The foregoing discussion pertains to pre-processing that may be performed to prepare for responding to keyword searches submitted to, for example, a website by visitors to the website. However, the discussion now presents a brief example of a search scenario, before returning to additional description of pre-processing techniques.

Returning to the baseball glove example, assume that a visitor to the website submits a keyword search including the terms “baseball glove.” In responding to this search, the website may submit the search terms “baseball glove” to the search index file 120. In turn, the website (or a server provided as part thereof) may compare the input search terms “baseball glove” to the search index terms 206. Assume that a field 202a is a product description field, that the field contents 204a contains the text “baseball glove,” and that these field contents are presented as a search index term 206a. In this example, the website may match the input search terms “baseball glove” to the text “baseball glove” as it appears in the search index term 206a. In this event, the website may retrieve the document (e.g., 110) that corresponds to the matching search index term, and return this document as a response to the query.

Having described the data structures suitable for implementing a search index file in FIG. 2, the discussion now proceeds to a description of components and data flows related to indexing an input document into the search index file, now presented with FIG. 3.

FIG. 3 illustrates components and data flows 300 related to indexing an input document into a search index file. For convenience and conciseness of description, but not to limit possible implementations, certain items described previously are carried forward into FIG. 3, and denoted by the same reference numbers.

FIG. 3 denotes at 302 an input document to be indexed into a search index file. FIG. 1 shows an example of a search index file at 120. The input document 302 may include one or more fields, two examples of which are shown at 202x and 202y. These fields may contain contents, denoted generally at 204x and 204y. The input document may be associated with a particular type of good or service, represented generally in FIG. 3 at 104a. In the example shown in FIG. 3, the good may be a particular baseball glove. Thus, the fields 202 and the contents 204 may convey various information or parameters relating to the baseball glove.

The search index construction unit 126 may receive the document 302 for indexing, as indicated by the line 304. The search index construction unit may include a threshold comparison component 306, which compares the fields and/or contents of the input document 302 to the fields and/or contents of a plurality of other documents that have already been indexed into the search index file 120. FIG. 3 shows examples of these existing documents at 110a, 112, and 114. Assuming a general website implementation, these existing documents may represent individual web pages or other content available through the website merchant. Assuming a website merchant implementation, these existing documents may represent different goods or services that are accessible or available through the website merchant, such as sporting goods represented at 104n, electronic items represented at 106, apparel represented at 108, or the like. As described above, these goods may be associated with respective categories.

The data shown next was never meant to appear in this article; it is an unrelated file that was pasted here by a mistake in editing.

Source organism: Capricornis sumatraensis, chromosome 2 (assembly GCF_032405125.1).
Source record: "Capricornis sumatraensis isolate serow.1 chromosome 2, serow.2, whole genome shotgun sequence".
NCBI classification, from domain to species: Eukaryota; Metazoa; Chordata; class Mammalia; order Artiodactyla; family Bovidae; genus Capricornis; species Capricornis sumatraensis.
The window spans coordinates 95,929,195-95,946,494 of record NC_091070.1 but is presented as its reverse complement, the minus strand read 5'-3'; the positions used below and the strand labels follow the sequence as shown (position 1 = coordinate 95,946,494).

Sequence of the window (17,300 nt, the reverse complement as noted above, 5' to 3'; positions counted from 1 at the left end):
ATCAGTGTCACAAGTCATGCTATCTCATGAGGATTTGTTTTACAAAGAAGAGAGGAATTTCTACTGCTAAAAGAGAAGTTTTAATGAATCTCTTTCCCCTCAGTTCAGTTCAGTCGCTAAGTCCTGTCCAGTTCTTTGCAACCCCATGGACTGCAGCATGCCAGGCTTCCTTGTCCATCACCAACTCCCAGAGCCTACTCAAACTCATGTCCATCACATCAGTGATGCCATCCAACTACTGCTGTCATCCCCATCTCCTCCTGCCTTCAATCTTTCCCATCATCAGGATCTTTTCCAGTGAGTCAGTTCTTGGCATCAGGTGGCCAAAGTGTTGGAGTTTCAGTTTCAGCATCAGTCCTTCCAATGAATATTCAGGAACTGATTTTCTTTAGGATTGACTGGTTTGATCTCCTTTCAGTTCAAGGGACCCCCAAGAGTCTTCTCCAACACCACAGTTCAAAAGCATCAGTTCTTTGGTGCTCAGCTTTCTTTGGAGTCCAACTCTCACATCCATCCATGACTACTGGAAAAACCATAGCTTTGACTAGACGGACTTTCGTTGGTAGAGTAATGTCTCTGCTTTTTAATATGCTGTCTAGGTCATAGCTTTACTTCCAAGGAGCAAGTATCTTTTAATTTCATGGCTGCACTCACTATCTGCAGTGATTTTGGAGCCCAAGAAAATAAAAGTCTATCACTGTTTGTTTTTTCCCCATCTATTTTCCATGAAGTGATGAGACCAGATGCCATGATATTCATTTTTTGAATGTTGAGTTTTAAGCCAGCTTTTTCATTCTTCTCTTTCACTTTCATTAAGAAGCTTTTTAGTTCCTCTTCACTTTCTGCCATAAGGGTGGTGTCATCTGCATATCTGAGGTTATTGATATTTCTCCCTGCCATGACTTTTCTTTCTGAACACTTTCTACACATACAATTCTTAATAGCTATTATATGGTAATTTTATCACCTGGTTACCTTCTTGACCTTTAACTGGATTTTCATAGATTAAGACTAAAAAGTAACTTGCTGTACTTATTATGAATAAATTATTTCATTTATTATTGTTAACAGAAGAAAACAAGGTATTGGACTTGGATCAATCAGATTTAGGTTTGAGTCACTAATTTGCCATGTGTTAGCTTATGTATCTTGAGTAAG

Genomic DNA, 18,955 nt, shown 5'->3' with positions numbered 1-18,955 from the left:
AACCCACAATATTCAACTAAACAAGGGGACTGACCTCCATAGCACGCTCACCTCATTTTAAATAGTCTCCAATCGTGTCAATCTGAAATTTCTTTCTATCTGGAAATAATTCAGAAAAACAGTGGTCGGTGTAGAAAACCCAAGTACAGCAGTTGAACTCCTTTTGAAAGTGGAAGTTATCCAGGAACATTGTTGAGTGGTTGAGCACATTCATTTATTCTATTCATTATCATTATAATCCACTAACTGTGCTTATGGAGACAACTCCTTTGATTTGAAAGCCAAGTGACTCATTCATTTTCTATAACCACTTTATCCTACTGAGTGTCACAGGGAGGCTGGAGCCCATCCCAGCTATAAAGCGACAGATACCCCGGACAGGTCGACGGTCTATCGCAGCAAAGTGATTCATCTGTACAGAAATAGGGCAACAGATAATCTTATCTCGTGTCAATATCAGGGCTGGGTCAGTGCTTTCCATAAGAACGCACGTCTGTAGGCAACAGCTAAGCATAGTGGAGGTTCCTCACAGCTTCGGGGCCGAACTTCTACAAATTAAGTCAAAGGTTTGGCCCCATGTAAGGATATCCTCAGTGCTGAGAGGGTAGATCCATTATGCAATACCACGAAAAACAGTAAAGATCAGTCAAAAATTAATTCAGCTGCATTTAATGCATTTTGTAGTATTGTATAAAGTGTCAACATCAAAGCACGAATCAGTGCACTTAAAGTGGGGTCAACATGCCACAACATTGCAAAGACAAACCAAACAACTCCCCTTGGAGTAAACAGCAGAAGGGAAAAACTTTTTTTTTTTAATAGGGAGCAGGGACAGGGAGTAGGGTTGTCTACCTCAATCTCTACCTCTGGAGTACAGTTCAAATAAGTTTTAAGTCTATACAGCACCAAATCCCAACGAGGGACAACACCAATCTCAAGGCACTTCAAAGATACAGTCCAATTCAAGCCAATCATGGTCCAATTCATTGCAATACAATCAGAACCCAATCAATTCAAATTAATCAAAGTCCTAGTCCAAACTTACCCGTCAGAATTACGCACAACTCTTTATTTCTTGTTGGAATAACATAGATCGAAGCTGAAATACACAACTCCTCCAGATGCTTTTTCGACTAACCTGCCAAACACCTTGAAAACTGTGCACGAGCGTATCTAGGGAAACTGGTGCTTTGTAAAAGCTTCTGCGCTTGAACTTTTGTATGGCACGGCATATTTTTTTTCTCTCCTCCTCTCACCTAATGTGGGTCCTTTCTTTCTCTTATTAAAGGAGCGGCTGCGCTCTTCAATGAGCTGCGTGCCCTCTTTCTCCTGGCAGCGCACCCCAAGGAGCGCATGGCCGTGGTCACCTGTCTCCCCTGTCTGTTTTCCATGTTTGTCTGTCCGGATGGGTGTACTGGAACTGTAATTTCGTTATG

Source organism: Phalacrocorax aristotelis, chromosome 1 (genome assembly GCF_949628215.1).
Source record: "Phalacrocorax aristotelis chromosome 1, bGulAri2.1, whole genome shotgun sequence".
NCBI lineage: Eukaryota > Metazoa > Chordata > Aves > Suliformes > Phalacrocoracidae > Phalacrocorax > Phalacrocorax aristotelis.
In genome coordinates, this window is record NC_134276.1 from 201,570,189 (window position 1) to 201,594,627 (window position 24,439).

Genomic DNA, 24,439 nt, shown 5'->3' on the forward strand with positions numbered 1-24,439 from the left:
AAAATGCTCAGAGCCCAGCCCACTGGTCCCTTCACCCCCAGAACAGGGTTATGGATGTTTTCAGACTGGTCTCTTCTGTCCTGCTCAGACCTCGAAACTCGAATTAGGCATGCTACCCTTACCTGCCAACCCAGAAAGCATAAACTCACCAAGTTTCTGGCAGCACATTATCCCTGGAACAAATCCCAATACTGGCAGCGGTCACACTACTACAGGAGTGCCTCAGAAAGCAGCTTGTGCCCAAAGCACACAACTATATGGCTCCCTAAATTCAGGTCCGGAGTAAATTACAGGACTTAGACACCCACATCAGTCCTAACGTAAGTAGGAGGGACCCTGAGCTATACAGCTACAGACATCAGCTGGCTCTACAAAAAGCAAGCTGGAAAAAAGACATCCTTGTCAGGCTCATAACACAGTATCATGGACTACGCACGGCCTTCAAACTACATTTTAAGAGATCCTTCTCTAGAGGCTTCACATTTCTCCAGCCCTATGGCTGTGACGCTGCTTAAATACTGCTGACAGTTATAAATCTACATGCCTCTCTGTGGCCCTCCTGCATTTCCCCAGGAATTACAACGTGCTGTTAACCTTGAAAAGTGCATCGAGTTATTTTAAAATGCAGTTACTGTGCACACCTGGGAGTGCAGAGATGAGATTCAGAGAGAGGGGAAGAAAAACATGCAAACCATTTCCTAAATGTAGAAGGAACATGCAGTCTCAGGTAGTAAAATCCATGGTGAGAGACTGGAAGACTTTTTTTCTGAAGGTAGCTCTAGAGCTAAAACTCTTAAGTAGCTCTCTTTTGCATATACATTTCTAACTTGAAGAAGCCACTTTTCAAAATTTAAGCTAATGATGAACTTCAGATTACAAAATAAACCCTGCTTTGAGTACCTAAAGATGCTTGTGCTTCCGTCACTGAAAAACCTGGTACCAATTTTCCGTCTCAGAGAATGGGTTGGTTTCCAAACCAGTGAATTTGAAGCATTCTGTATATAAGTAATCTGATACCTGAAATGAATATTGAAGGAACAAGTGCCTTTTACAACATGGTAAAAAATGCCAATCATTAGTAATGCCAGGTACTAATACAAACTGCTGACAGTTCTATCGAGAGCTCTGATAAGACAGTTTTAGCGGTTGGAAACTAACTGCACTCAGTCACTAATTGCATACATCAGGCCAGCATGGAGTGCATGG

The existing documents 110a, 112, and 114 may contain fields and/or contents, similar to those shown in FIGS. 2 and 3 at 202 and 204. One function of the threshold comparison component 306 is to compare the fields and/or contents of the input document 302 to those of the existing documents 110a, 112, and 114. As detailed further herein, this comparison facilitates the identification of terms appearing within the input document that may be synonyms with terms appearing within the existing documents. However, the likelihood of such synonyms appearing in the input document may depend on how closely the input document relates to the existing documents. Assume, for example, that the input document 302 relates to a baseball glove, and that the existing documents 110a, 112, and 114 relate to sporting goods, electronics, and apparel, respectively. In this case, terms appearing in the input document 302 may most likely be synonyms with terms appearing in the existing document 110a, because both documents relate to sporting goods.

The threshold comparison component 306 performs a preliminary thresholding or filtering on the existing documents 110a, 112, and 114. More specifically, the threshold comparison component may determine which of these existing documents are sufficiently closely related to the input document 302 that terms appearing within these documents may be synonyms for one another. The threshold comparison component may perform this thresholding or filtering operation by comparing the fields and/or contents of the input document (e.g., 302), in turn, with the fields and/or contents of the existing documents (e.g., 110a, 112, and 114). If the documents being compared contain fields that have similar names, types, contents, or the like, then the documents may pertain to subject matter this is closely related, such that synonyms may appear within the documents.